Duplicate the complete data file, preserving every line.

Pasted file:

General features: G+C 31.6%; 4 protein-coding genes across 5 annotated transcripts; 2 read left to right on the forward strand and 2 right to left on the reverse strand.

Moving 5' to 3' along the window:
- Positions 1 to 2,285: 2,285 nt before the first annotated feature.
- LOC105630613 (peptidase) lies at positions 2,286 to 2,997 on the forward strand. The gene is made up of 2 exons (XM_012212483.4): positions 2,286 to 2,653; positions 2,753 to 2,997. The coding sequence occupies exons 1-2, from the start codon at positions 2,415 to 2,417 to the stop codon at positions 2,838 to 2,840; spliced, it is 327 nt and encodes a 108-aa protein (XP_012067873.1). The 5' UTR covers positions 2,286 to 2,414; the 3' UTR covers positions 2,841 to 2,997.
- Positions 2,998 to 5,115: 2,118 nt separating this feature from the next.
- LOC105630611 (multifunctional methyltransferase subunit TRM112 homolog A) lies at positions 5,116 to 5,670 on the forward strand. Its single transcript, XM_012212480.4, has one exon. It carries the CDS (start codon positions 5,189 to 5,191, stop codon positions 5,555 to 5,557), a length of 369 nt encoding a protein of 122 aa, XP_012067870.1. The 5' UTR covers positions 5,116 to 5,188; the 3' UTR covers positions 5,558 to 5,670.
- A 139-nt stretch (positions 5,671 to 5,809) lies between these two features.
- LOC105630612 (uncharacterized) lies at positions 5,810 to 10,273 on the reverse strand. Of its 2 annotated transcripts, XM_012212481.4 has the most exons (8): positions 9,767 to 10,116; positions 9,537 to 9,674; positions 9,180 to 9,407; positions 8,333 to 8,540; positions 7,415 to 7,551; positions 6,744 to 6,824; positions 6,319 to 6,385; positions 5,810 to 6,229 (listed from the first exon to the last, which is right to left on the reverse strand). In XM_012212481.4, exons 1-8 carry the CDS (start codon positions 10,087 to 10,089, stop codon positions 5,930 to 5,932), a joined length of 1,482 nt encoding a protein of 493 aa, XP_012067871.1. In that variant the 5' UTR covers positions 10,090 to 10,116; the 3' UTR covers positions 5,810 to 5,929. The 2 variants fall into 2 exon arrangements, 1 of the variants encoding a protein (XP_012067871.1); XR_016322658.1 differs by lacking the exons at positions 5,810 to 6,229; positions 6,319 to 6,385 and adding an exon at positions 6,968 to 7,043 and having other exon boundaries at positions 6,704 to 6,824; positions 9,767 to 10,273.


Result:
General features: G+C 31.6%; 4 protein-coding genes across 5 annotated transcripts; 2 read left to right on the forward strand and 2 right to left on the reverse strand.

Moving 5' to 3' along the window:
- Positions 1 to 2,285: 2,285 nt before the first annotated feature.
- LOC105630613 (peptidase) lies at positions 2,286 to 2,997 on the forward strand. The gene is made up of 2 exons (XM_012212483.4): positions 2,286 to 2,653; positions 2,753 to 2,997. The coding sequence occupies exons 1-2, from the start codon at positions 2,415 to 2,417 to the stop codon at positions 2,838 to 2,840; spliced, it is 327 nt and encodes a 108-aa protein (XP_012067873.1). The 5' UTR covers positions 2,286 to 2,414; the 3' UTR covers positions 2,841 to 2,997.
- Positions 2,998 to 5,115: 2,118 nt separating this feature from the next.
- LOC105630611 (multifunctional methyltransferase subunit TRM112 homolog A) lies at positions 5,116 to 5,670 on the forward strand. Its single transcript, XM_012212480.4, has one exon. It carries the CDS (start codon positions 5,189 to 5,191, stop codon positions 5,555 to 5,557), a length of 369 nt encoding a protein of 122 aa, XP_012067870.1. The 5' UTR covers positions 5,116 to 5,188; the 3' UTR covers positions 5,558 to 5,670.
- A 139-nt stretch (positions 5,671 to 5,809) lies between these two features.
- LOC105630612 (uncharacterized) lies at positions 5,810 to 10,273 on the reverse strand. Of its 2 annotated transcripts, XM_012212481.4 has the most exons (8): positions 9,767 to 10,116; positions 9,537 to 9,674; positions 9,180 to 9,407; positions 8,333 to 8,540; positions 7,415 to 7,551; positions 6,744 to 6,824; positions 6,319 to 6,385; positions 5,810 to 6,229 (listed from the first exon to the last, which is right to left on the reverse strand). In XM_012212481.4, exons 1-8 carry the CDS (start codon positions 10,087 to 10,089, stop codon positions 5,930 to 5,932), a joined length of 1,482 nt encoding a protein of 493 aa, XP_012067871.1. In that variant the 5' UTR covers positions 10,090 to 10,116; the 3' UTR covers positions 5,810 to 5,929. The 2 variants fall into 2 exon arrangements, 1 of the variants encoding a protein (XP_012067871.1); XR_016322658.1 differs by lacking the exons at positions 5,810 to 6,229; positions 6,319 to 6,385 and adding an exon at positions 6,968 to 7,043 and having other exon boundaries at positions 6,704 to 6,824; positions 9,767 to 10,273.